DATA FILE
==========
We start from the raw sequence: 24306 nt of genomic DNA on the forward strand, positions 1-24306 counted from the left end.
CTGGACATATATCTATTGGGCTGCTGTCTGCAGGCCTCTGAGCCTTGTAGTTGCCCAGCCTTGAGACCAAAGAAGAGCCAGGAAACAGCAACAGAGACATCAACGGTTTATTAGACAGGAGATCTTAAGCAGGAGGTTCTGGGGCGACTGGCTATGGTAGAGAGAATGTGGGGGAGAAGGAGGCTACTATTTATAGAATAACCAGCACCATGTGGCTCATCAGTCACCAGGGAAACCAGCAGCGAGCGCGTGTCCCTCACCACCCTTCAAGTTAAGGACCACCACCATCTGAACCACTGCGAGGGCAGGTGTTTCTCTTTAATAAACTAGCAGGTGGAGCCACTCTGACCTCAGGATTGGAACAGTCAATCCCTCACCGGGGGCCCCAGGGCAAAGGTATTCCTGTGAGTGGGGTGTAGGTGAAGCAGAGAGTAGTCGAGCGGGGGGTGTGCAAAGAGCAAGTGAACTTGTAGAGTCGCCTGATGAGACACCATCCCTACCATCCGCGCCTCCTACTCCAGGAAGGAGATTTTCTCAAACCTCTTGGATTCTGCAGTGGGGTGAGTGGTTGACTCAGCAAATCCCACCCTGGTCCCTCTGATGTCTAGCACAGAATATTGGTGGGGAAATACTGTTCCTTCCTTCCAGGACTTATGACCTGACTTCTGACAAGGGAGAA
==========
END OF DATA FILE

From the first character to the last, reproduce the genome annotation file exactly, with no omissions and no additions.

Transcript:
We start from the raw sequence: 24306 nt of genomic DNA on the forward strand, positions 1-24306 counted from the left end.
CTGGACATATATCTATTGGGCTGCTGTCTGCAGGCCTCTGAGCCTTGTAGTTGCCCAGCCTTGAGACCAAAGAAGAGCCAGGAAACAGCAACAGAGACATCAACGGTTTATTAGACAGGAGATCTTAAGCAGGAGGTTCTGGGGCGACTGGCTATGGTAGAGAGAATGTGGGGGAGAAGGAGGCTACTATTTATAGAATAACCAGCACCATGTGGCTCATCAGTCACCAGGGAAACCAGCAGCGAGCGCGTGTCCCTCACCACCCTTCAAGTTAAGGACCACCACCATCTGAACCACTGCGAGGGCAGGTGTTTCTCTTTAATAAACTAGCAGGTGGAGCCACTCTGACCTCAGGATTGGAACAGTCAATCCCTCACCGGGGGCCCCAGGGCAAAGGTATTCCTGTGAGTGGGGTGTAGGTGAAGCAGAGAGTAGTCGAGCGGGGGGTGTGCAAAGAGCAAGTGAACTTGTAGAGTCGCCTGATGAGACACCATCCCTACCATCCGCGCCTCCTACTCCAGGAAGGAGATTTTCTCAAACCTCTTGGATTCTGCAGTGGGGTGAGTGGTTGACTCAGCAAATCCCACCCTGGTCCCTCTGATGTCTAGCACAGAATATTGGTGGGGAAATACTGTTCCTTCCTTCCAGGACTTATGACCTGACTTCTGACAAGGGAGAA